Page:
But finally the guilt is ending. I will be journeying to Honduras this summer from June 5-11. Our tasks will include building a house for a local Christian family (perhaps I can hand the skilled workers bricks or tools), distributing food to those in need (since Honduras is the 2nd poorest nation in Latin America next to Haiti which had that designation even before the tragic earthquake of 2010, that would be almost everybody), studying the Bible with prospects identified by the missionaries, and just “hanging out” with the people.
So what has my nearly 40 years of fear been all about anyway, and what has changed to make me overcome it and commit to this adventure? I have been working on my relationship with my God for the last several years. He has extended His grace to me in an extraordinary manner to relieve me of several of my character defects, particularly fear, guilt, grandiosity, and resentment. This experience has opened the door of opportunity in my life of renewed service (or at least a window – remember Maria and Captain Von Trapp’s short dialogue from the Sound of Music that “when God shuts a door sometimes he opens a window”?). In addition, Delores and I have embarked on a new lifestyle of healthy living and eating. We have both lost weight and gotten off medications (mine for diabetes and high blood pressure). I would be tragically remiss if I didn’t allow my God to carry me through the cavernous opening He has provided. So I’m off to Honduras in June.
A recent discovery of a scripture has helped me reconcile this decision in spite of my still- lingering anxieties. That greatest of all Christian missionaries, the apostle Paul, wrote in Colossians 1: 28-29…We proclaim him, admonishing and teaching everyone with all wisdom, so that we may present everyone perfect in Christ. To this end I labor, struggling with all HIS energy, which so powerfully works in me. Did you notice the good part? I may struggle in life or on Mission Lazarus, but it can and will be WITH ALL HIS ENERGY – His energy that “so powerfully works in me.” How incredible is that! Along with all the other promises I have from my awesome God, He has promised to empower me and give me His energy when I struggle on Mission Lazarus. With Jesus carrying me, the Spirit interceding for me in my prayer life, and God empowering me, everything is bound to turn out wonderfully. Besides, I’ll be surrounded with Christian brothers who’ve been there and done that. What could there possibly be to cause me fear or anxiety…let’s see…there’s the bugs and the sun and the heat and the sweat and the water and the food and the work and the flights and the bumpy back roads and knowing what to say and NOT KNOWING MORE THAN “un poco” of the language, and… there’s, of course, ME. I need to give all that to God and let Him deal with those struggles. I’ll try. To be continued…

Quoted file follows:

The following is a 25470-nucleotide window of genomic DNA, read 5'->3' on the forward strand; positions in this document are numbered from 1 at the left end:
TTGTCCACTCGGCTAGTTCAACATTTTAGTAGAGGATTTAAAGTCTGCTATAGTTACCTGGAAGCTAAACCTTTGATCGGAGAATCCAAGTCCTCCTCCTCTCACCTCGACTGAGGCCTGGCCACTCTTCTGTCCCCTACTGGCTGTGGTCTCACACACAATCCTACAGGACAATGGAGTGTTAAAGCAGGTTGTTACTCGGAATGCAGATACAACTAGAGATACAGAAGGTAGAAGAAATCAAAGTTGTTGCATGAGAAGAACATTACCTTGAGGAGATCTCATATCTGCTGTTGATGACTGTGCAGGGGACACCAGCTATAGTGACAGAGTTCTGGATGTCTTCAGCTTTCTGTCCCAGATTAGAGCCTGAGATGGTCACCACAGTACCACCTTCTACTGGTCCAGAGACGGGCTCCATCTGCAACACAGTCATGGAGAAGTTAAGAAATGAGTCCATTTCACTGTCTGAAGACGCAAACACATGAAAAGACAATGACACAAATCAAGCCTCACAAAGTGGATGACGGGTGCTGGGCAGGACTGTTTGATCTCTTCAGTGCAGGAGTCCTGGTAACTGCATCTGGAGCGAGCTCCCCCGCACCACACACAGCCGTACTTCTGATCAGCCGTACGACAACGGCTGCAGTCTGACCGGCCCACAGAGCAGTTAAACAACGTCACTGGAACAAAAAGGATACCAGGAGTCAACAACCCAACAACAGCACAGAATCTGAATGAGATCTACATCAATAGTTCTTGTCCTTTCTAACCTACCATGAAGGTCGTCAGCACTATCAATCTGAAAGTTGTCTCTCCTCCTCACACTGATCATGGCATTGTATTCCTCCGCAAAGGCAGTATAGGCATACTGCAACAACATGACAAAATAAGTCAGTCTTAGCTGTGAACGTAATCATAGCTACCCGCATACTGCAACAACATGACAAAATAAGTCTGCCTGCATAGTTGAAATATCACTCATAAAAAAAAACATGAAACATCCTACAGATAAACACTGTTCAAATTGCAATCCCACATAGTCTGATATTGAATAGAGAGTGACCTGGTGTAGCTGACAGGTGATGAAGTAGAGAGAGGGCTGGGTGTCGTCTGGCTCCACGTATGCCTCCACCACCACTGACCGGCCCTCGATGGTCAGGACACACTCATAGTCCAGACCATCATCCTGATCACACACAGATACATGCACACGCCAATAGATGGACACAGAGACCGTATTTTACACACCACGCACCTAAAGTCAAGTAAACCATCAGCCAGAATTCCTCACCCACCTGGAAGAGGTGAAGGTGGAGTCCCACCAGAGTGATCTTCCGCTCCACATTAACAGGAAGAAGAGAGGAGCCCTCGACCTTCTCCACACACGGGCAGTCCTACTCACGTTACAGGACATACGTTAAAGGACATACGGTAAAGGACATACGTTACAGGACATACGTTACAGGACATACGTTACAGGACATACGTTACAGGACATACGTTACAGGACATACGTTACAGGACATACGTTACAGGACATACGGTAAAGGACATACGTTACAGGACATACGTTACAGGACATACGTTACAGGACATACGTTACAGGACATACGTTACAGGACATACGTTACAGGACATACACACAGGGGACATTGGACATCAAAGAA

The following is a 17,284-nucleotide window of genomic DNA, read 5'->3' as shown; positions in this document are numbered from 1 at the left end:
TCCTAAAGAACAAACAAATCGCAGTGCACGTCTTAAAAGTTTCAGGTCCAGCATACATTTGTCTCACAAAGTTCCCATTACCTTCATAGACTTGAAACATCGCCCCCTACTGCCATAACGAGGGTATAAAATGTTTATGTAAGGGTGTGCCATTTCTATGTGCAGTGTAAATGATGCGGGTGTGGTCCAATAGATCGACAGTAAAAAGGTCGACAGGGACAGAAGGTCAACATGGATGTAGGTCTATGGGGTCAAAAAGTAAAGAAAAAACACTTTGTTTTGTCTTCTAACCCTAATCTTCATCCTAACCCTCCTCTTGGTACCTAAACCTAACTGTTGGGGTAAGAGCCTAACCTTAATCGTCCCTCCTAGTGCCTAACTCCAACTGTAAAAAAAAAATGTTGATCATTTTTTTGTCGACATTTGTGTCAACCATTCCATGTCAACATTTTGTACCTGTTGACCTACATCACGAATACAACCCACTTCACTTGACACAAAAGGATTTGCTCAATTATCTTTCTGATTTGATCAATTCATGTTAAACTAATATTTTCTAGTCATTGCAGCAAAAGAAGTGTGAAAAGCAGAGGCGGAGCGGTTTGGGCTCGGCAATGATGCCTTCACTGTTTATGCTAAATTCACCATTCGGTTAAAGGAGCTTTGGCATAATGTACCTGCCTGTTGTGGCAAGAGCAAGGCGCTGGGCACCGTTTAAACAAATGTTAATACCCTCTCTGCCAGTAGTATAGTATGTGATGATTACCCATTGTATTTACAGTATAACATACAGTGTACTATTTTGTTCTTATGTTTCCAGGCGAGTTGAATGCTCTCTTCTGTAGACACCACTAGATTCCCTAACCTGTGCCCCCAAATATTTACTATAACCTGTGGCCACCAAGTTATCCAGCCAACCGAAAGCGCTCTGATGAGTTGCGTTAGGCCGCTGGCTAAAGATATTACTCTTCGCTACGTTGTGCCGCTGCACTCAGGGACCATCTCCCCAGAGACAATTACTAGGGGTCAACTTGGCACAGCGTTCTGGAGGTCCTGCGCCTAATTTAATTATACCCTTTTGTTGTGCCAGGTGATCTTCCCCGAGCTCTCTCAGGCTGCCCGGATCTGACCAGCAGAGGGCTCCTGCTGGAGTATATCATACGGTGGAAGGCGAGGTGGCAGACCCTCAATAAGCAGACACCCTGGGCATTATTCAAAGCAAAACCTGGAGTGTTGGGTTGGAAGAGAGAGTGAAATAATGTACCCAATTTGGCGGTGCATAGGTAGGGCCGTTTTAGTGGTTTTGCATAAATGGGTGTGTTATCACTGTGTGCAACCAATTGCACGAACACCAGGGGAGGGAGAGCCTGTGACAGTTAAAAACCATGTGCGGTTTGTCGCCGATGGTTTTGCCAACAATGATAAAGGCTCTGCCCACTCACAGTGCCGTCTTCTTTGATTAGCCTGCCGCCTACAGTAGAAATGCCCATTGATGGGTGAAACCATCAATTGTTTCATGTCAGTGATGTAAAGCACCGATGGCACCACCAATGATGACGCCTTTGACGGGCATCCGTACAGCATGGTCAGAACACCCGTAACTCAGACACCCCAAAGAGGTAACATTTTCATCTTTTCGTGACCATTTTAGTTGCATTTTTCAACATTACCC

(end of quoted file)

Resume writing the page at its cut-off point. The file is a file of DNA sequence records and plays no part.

- ▼ February (3)